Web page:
Grieving takes time, and everyone does it a little bit differently. Going through grief requires you to be gentle with yourself. You're going to feel like you are on an emotional rollercoaster.

Find people who care about you to walk with you on this journey. Find ways to express your grief — music, songs, poetry, prose, art, ceramics, photography, and more. It can help you heal.

Your grief will show up in your body, so sign up for yoga, massage, dance, and anything else that helps you to get in touch with your body. The more you feel it, the less power it will have over you.

Most importantly, remember you're not alone. There are people, including friends, family, and professionals who are ready to help you.

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3. Choose to let go of your relationship.

When you're ready, it will be time to let go of your past relationship. Some divorcees are able to keep a civil relationship if there was no physical or emotional abuse.

And it's always more complicated if you have children. Remember, your children are served best when their parents are happy.

If you were in an abusive relationship or your partner left you for someone else, you may need to cut all connections and focus on caring for yourself and your family.

Sometimes, forgiveness means that you get to the point where you know longer allow your ex to impact future relationships negatively. Some relationships are never mendable.

The worst thing you can do is hold on to your anger, making it virtually impossible to begin a healthy, new relationship. You will probably end up dating people just like your ex, because you are not willing to give up your grudges.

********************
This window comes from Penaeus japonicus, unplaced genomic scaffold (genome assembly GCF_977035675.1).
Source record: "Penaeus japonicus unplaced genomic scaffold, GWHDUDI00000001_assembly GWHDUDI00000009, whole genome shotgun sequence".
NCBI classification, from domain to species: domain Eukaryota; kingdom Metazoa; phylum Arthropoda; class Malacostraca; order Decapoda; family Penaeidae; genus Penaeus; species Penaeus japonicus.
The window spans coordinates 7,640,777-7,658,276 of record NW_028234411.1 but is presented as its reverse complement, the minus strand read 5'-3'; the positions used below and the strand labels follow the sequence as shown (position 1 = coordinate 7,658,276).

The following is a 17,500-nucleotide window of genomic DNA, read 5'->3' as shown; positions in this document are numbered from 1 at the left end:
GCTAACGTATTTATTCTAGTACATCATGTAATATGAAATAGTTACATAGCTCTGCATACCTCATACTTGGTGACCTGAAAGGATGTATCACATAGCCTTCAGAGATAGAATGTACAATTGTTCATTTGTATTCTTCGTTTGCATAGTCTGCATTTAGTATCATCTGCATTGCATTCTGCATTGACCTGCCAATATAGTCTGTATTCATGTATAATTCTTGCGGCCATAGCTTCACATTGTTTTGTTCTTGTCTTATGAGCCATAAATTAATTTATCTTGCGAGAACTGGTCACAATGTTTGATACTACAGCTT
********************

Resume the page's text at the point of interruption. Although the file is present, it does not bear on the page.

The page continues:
Some people find it helpful to have some ritual to mark the end of their relationship with friends and family.

You can do whatever you like, as long as you have some practice that names the end of the relationship and marking the beginning of this new part of your life.

You know you have let go when you can genuinely wish your ex a good life ahead. Thank them for what you learned, and choose to make some different choices in the future.

Make this post-divorce period a rich time for you.

It's a time ripe for personal growth. It's time to turn your life around and move in new directions.

Moving through a divorce and forgiveness takes time and effort. You have to make it happen. No one else can do it for you.

Please don’t make a mistake and go on the rebound into a new relationship. If you don't take the time to do your work, you will probably end up in a relationship no better than the one with your ex.

You will know you are ready to move on when you get to the point where you are present and future focused. You will find yourself renewing your hopes and dreams. The smile on your face will come back.

Finally, you do things in your life focused on what you need to fulfill your life dreams. You'll start feeling good about who you are.

Memories of your ex are going to fade into the past. You're ready to begin the next chapter of your life.

RELATED: 24 Harmful Myths About Divorce That Will Keep You From Ever Moving On

Roland Legge is a life coach who offers coaching through REL Consultants for individuals, couples, families, and executives to help them to be the best they can be. For more information, please arrange for a free 30-minute discovery call by sending an email.​

This article was originally published at REL Consultants Newsletter. Reprinted with permission from the author.